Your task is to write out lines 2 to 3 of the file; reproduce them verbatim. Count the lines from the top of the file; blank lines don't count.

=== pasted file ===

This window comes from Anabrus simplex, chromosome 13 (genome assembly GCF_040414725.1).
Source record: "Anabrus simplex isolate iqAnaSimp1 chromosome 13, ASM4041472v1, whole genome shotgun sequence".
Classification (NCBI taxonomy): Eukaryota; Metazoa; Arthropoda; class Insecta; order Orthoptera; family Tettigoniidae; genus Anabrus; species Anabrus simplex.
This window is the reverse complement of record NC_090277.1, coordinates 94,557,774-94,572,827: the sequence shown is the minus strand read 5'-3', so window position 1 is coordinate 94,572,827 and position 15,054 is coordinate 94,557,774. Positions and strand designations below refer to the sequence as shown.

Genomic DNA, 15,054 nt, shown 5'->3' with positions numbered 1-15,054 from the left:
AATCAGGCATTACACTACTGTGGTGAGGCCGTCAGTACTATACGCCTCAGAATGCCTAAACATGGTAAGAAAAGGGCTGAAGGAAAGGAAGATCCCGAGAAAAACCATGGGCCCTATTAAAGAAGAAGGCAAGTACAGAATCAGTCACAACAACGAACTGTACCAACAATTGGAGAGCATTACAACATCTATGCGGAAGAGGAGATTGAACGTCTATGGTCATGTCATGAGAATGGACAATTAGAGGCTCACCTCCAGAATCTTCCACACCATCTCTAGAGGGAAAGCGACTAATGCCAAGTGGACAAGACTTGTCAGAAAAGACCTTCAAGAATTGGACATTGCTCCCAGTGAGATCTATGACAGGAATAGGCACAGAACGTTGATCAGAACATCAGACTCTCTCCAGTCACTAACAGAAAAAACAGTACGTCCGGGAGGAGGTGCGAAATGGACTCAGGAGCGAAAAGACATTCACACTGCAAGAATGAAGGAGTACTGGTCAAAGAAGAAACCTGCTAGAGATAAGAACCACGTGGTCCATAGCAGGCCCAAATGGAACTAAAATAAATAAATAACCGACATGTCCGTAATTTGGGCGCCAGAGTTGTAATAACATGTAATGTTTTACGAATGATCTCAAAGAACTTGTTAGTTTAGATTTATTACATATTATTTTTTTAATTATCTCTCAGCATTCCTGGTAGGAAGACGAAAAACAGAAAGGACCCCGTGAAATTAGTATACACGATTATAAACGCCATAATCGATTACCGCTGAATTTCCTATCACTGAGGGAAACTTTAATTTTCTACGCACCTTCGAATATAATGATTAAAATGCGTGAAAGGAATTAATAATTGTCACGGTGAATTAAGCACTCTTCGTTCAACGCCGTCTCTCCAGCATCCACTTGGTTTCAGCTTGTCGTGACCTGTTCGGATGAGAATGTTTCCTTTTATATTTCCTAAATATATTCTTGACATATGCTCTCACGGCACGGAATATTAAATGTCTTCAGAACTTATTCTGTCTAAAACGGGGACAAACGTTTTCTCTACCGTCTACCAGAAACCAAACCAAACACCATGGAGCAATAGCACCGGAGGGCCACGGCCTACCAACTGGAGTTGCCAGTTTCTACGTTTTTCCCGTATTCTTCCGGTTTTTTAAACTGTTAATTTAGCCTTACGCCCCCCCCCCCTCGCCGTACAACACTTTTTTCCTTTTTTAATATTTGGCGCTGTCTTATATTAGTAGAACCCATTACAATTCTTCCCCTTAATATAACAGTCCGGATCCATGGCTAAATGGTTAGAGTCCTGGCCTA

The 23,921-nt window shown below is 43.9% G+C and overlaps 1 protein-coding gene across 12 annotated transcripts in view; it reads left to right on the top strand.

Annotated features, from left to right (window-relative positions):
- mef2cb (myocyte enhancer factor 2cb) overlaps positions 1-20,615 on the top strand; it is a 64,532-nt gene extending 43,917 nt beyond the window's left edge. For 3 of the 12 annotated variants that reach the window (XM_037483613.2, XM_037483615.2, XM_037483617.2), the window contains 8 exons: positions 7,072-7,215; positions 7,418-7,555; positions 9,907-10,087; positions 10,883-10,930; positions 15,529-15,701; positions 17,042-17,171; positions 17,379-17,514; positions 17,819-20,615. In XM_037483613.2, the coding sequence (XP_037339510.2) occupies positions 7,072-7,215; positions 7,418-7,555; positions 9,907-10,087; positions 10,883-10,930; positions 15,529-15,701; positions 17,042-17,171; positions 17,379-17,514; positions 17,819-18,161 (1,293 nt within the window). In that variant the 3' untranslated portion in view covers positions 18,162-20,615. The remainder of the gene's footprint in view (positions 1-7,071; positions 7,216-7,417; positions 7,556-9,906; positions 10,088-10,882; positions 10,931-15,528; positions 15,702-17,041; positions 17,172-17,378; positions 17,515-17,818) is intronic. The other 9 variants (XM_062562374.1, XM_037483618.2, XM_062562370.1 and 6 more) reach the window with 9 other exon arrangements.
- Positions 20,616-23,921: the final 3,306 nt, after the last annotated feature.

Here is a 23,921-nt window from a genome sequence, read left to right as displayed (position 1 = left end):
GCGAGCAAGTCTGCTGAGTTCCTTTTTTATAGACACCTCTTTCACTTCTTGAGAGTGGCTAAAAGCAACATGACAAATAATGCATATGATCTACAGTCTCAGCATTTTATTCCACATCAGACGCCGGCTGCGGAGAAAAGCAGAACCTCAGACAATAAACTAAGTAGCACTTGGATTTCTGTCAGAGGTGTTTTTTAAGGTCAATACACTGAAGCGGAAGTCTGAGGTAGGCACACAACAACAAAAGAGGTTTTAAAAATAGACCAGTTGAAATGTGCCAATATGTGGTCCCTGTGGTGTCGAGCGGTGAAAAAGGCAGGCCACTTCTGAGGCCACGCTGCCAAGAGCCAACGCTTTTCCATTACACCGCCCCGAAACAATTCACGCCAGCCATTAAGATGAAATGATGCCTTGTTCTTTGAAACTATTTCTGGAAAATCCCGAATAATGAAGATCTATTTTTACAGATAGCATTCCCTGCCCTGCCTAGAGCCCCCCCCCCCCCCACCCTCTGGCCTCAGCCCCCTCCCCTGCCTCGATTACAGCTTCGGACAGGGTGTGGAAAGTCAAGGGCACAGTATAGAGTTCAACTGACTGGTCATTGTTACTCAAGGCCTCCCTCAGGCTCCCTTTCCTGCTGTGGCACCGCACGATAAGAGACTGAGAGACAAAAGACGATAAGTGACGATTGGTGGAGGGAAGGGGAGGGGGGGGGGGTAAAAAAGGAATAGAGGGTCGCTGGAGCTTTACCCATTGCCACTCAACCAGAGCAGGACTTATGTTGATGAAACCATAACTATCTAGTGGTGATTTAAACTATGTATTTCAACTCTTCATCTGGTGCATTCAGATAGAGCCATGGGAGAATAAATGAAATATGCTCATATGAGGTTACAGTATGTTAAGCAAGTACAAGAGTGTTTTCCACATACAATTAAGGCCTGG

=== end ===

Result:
Source record: "Anabrus simplex isolate iqAnaSimp1 chromosome 13, ASM4041472v1, whole genome shotgun sequence".
Classification (NCBI taxonomy): Eukaryota; Metazoa; Arthropoda; class Insecta; order Orthoptera; family Tettigoniidae; genus Anabrus; species Anabrus simplex.